Waka Flocka is honoring the First Nations of Kanehsatake Indigenous people by canceling show in Canada.
“Waka Flocka is canceled due to the Natives not wanting non-Natives on their territory because of the hurting they are going through. We decided to side with them in solidarity,” Waka’s team announced on Ricky D Event’s Instagram.
Notably, the bodies of 1000 indigenous children have been found in mass grave sites on the grounds of former residential schools once funded by the federal government.
“The discovery of these types of graves was something my colleagues and I had talked about for years. But it was still a shock,” forensic pathologist, Kona Williams, said. “These are my people. Some of those children could be my relatives.”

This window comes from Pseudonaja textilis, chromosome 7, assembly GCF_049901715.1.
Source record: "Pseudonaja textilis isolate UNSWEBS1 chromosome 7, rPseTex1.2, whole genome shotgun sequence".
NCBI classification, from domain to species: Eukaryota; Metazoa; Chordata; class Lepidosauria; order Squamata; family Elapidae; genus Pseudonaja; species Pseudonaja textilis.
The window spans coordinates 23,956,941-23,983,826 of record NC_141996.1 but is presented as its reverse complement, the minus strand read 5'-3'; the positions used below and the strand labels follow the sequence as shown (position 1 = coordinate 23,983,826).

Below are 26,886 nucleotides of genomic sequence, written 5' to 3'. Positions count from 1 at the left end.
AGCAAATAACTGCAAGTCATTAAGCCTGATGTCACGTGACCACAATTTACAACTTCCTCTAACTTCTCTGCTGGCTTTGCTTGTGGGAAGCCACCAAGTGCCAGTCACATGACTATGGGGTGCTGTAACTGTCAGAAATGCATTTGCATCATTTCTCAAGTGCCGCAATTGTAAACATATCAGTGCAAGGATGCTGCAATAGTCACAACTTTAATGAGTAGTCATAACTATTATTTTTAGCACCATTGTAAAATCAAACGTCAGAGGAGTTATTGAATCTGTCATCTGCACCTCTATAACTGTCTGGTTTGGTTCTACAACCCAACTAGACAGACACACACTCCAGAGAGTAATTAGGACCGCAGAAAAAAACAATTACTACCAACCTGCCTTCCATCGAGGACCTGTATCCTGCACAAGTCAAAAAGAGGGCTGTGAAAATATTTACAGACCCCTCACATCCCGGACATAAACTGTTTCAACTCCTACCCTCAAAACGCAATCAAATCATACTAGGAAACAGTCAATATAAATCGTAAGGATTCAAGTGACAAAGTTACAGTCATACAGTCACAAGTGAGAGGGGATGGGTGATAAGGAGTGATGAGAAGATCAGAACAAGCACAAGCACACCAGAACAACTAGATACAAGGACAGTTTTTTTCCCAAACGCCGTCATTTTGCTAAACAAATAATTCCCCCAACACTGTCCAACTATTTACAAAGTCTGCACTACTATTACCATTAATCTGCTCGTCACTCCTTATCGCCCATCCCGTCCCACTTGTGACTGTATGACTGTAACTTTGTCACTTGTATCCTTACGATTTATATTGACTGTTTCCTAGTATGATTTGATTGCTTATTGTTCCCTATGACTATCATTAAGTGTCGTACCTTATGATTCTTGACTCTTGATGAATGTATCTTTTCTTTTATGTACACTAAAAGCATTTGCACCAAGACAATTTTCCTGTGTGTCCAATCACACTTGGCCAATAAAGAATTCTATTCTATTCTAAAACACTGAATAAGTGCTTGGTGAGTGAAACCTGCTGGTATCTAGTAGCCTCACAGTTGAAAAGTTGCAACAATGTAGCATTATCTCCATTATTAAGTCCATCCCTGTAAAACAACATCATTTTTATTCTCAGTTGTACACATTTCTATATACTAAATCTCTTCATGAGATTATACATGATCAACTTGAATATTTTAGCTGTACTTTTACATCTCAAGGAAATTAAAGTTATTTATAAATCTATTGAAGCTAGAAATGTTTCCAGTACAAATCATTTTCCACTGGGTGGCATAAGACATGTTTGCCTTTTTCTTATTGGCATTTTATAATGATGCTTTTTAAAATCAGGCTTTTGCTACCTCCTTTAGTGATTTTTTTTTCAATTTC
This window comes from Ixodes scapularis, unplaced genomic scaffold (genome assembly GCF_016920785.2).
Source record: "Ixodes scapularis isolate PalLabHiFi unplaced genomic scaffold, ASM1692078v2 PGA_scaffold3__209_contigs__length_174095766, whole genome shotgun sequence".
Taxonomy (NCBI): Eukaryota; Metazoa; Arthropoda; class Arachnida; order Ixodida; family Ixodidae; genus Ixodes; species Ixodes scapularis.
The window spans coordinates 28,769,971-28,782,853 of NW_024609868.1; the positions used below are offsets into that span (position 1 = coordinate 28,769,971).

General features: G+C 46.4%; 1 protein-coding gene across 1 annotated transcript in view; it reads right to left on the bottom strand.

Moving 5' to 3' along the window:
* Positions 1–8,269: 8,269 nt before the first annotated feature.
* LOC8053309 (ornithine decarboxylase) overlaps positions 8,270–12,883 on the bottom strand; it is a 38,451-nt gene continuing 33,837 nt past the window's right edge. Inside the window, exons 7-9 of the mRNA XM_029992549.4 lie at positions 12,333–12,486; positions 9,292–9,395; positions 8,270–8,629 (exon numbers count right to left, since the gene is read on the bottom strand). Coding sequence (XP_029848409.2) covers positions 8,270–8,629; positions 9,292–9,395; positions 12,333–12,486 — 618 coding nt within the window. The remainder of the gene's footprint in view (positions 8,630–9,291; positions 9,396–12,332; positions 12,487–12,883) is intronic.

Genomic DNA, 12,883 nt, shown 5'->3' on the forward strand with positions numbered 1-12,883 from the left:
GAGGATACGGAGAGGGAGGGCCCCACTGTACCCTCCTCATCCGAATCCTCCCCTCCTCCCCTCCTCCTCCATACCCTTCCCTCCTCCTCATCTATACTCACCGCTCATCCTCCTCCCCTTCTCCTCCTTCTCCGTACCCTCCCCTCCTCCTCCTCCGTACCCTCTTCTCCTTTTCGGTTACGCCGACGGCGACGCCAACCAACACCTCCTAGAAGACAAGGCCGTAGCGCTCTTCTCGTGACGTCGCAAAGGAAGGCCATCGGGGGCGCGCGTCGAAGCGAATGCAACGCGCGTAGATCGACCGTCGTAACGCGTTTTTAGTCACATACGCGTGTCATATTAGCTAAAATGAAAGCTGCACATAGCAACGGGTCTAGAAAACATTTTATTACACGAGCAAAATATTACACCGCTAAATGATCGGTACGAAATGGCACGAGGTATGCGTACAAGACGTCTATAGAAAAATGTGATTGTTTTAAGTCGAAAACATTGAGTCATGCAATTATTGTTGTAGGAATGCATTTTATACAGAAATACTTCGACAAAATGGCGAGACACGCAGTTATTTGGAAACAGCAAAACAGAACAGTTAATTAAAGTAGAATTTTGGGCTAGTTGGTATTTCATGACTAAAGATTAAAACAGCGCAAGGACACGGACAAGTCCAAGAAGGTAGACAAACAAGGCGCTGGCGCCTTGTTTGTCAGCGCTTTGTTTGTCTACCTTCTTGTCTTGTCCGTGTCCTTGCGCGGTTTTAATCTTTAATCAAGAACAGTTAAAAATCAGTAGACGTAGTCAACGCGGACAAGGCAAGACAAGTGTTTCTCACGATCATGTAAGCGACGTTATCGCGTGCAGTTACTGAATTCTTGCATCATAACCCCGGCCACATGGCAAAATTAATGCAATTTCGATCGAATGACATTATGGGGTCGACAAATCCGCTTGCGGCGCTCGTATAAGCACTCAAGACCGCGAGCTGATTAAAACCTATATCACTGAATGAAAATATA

The history of these gravesites is traced back to the forced assimilation of at least 150,000 Indigenous children who were sent to residential schools to be stripped of their identities. While the existence of these graves has long been known within Indigenous communities, these discoveries this summer have introduced many more to the harsh history of The First Nations.
Waka Flocka has shown respect for ancestry and lineages of Native Americans and caused a bit of controversy in 2017 when he he said, “I have no African descendant in my blood. I’m a Native American. I’m a Cherokee mixed with … Red Tail Indian. And the rest is mixed with European.”
He tried to clear up what he said to deny the gossip that he was disregarding his race. “Even when you say that word, you feel like a slave.” Check out the clip below.